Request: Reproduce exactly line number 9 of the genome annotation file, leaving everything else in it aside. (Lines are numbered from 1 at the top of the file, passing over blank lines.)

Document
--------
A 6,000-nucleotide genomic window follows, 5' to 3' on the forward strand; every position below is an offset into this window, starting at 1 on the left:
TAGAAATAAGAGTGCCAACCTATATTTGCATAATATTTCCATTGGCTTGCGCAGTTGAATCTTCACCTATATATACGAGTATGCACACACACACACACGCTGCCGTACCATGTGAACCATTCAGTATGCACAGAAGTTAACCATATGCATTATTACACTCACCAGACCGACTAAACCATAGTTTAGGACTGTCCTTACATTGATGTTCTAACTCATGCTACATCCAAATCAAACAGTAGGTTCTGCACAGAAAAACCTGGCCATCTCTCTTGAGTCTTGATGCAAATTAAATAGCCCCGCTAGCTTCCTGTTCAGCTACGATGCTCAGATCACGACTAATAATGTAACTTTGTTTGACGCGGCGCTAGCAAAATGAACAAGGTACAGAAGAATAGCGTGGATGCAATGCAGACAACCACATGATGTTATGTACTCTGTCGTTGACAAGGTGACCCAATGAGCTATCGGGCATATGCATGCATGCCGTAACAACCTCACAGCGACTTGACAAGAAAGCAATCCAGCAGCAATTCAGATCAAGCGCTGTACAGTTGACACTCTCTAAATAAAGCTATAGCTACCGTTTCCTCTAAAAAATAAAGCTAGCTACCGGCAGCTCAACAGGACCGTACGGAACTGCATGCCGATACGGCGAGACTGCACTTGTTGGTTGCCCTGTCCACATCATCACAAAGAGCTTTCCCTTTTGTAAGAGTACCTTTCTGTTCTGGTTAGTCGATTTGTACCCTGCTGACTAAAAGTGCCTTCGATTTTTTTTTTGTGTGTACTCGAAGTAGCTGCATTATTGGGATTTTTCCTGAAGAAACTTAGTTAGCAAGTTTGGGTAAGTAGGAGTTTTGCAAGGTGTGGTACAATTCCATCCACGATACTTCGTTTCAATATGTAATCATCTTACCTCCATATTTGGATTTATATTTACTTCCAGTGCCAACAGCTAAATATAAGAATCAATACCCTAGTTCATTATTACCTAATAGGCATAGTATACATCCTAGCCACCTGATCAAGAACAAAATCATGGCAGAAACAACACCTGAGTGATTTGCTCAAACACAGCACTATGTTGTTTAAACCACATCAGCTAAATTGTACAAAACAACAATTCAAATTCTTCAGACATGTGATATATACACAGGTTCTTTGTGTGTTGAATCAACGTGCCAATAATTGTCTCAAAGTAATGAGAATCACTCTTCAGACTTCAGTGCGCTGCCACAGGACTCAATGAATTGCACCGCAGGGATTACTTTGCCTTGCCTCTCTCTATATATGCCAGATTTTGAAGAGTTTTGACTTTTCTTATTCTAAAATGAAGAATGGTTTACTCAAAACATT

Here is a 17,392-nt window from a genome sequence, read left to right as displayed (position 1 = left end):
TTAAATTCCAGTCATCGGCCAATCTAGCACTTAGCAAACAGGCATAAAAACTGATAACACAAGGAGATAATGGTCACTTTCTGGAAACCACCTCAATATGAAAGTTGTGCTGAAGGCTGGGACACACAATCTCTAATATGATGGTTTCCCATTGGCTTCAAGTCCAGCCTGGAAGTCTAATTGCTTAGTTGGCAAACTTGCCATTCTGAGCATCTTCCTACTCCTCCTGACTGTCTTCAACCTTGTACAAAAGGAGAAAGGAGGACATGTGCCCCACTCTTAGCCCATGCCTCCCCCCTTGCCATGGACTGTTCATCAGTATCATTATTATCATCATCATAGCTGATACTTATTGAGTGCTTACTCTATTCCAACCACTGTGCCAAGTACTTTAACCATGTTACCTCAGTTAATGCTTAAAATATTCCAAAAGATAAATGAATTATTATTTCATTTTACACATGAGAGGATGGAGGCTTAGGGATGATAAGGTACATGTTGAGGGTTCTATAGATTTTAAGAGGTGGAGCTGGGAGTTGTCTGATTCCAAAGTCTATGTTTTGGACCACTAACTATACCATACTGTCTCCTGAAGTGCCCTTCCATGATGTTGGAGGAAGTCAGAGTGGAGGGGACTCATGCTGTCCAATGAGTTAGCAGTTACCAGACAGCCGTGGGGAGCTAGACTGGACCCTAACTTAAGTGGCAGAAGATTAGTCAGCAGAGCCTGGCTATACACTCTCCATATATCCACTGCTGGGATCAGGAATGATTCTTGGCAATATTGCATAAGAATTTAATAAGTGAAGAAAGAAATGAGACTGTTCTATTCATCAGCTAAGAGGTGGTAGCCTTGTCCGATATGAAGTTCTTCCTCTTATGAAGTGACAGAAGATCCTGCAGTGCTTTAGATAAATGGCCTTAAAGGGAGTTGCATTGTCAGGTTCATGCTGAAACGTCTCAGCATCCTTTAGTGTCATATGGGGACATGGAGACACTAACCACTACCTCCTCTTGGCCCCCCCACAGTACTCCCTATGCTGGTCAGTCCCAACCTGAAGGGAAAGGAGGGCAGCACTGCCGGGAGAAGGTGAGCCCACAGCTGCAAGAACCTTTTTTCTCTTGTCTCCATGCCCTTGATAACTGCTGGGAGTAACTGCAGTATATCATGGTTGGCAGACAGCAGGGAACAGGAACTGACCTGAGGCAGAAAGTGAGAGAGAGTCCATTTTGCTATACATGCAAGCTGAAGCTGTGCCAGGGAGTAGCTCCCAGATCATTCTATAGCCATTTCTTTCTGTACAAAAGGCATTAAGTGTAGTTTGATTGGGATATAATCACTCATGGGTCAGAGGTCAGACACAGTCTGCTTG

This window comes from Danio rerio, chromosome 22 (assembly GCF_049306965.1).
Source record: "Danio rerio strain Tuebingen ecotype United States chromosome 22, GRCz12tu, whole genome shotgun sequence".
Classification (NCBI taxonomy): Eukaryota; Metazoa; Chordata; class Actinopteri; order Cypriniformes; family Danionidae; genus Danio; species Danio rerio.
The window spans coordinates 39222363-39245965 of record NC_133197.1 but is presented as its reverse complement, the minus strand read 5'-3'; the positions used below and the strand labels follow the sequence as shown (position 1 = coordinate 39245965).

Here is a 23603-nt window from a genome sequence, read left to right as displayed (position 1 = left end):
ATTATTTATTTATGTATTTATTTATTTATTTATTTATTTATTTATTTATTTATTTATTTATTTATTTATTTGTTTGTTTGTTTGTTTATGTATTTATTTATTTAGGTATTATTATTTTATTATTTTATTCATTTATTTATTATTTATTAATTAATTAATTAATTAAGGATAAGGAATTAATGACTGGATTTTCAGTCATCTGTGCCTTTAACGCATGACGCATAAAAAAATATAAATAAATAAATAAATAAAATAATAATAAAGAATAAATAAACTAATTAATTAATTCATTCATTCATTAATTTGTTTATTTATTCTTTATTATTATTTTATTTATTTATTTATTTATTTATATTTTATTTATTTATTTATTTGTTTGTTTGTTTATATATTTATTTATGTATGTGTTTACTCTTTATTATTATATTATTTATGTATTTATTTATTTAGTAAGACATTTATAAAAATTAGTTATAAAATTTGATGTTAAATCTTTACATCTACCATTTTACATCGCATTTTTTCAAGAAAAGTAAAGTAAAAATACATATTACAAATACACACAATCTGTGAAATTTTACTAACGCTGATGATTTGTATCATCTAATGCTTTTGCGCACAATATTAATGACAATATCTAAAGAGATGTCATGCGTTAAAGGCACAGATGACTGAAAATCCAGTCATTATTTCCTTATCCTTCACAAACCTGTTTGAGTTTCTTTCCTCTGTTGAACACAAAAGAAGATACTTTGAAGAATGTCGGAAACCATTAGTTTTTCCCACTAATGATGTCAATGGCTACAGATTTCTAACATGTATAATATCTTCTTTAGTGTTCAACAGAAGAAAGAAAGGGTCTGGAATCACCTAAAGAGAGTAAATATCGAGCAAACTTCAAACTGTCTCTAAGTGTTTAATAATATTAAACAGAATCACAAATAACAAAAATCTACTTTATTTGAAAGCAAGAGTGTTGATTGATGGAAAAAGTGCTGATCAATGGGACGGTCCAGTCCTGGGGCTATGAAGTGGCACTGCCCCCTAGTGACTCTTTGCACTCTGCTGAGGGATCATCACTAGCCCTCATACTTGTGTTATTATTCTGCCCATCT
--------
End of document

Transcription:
Here is a 23603-nt window from a genome sequence, read left to right as displayed (position 1 = left end):